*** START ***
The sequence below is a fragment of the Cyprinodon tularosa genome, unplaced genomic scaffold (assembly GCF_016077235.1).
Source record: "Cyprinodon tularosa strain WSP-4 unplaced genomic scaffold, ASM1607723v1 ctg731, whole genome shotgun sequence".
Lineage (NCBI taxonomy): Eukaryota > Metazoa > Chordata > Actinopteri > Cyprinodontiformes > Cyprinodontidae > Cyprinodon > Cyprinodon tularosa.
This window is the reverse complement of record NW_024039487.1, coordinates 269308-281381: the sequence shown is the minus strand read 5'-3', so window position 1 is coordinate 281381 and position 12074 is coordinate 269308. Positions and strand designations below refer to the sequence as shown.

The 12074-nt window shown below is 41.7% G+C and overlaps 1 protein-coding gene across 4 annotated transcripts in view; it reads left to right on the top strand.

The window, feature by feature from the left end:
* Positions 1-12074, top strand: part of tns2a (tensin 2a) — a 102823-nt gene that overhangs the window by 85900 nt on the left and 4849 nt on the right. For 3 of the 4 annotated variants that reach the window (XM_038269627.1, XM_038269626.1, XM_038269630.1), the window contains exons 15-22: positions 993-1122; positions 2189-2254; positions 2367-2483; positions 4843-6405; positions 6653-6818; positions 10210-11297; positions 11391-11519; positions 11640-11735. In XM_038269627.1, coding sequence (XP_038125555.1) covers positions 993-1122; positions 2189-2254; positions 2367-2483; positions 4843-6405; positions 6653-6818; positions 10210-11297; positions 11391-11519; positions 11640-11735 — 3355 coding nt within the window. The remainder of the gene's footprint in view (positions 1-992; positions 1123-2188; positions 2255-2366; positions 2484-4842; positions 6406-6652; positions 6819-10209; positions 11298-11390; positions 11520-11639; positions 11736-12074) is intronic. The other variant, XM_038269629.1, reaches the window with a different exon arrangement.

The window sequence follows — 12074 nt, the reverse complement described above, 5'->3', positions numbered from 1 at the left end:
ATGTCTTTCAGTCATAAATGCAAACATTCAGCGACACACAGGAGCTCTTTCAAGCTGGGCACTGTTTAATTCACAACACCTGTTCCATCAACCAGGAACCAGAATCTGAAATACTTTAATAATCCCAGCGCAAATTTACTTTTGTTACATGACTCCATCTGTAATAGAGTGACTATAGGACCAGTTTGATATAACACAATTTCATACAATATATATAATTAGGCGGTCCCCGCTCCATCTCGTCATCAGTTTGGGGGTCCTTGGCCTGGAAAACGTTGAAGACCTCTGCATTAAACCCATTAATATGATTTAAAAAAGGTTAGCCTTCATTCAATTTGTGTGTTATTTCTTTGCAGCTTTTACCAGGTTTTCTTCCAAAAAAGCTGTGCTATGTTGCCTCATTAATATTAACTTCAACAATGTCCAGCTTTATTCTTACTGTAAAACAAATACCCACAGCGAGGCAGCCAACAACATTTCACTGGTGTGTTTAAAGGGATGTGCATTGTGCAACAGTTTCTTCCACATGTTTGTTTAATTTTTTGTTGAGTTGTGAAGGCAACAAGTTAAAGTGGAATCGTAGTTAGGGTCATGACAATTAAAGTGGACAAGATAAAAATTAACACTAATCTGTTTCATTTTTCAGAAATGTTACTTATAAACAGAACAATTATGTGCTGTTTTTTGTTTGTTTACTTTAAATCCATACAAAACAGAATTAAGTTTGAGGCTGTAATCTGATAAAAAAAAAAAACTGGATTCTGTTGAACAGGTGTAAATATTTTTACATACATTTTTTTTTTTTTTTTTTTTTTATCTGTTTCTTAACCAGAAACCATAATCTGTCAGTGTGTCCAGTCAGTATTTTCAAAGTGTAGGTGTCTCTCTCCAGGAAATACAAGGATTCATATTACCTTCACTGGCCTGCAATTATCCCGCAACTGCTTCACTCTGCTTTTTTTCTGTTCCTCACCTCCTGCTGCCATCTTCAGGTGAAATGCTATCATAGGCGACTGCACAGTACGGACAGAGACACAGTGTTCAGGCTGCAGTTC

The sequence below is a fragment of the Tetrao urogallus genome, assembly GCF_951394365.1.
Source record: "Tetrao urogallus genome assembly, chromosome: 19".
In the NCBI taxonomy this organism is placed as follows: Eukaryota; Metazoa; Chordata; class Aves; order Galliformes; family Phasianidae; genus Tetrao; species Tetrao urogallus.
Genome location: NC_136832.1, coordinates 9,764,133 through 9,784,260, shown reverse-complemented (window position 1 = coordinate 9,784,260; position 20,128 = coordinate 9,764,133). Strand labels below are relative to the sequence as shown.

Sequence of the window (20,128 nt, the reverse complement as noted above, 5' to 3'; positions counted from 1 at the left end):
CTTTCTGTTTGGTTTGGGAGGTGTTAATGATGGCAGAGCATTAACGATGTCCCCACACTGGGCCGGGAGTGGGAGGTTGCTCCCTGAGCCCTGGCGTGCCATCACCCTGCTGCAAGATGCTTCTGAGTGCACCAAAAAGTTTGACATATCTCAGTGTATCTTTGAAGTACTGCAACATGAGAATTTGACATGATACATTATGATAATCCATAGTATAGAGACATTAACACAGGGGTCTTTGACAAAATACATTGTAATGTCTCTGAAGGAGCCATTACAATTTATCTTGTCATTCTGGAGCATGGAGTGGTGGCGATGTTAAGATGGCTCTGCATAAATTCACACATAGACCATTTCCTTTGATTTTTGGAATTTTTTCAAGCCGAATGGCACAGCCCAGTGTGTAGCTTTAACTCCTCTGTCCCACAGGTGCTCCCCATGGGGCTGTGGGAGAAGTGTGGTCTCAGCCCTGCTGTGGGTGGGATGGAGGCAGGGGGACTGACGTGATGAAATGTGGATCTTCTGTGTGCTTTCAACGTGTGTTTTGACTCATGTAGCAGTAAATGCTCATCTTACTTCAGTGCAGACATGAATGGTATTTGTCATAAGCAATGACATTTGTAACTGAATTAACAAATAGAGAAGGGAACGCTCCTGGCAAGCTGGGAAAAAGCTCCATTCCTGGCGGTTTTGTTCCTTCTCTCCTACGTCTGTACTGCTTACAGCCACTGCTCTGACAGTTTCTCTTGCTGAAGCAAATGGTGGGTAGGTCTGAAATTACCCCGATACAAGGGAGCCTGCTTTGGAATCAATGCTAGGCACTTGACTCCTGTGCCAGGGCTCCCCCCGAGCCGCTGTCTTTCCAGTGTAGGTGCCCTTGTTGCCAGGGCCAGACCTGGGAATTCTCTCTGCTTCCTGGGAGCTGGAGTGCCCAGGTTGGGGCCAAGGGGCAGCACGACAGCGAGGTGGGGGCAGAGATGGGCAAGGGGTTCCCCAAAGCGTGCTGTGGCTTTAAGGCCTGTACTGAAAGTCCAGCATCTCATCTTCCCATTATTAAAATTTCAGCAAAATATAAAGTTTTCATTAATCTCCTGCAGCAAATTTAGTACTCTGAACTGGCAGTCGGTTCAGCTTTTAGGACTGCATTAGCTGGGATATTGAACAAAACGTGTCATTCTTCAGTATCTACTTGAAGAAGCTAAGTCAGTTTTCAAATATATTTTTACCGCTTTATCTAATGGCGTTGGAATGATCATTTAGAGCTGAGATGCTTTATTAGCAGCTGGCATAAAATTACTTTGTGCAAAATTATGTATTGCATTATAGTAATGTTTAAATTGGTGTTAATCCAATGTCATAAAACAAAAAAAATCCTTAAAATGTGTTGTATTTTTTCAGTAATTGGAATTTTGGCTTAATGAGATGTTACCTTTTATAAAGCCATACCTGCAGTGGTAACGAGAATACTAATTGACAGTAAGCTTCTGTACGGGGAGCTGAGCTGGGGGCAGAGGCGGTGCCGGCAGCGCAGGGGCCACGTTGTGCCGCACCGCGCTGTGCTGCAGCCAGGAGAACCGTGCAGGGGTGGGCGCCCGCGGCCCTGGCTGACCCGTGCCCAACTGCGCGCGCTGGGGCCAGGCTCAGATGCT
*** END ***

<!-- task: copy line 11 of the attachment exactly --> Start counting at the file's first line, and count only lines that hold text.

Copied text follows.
Source record: "Tetrao urogallus genome assembly, chromosome: 19".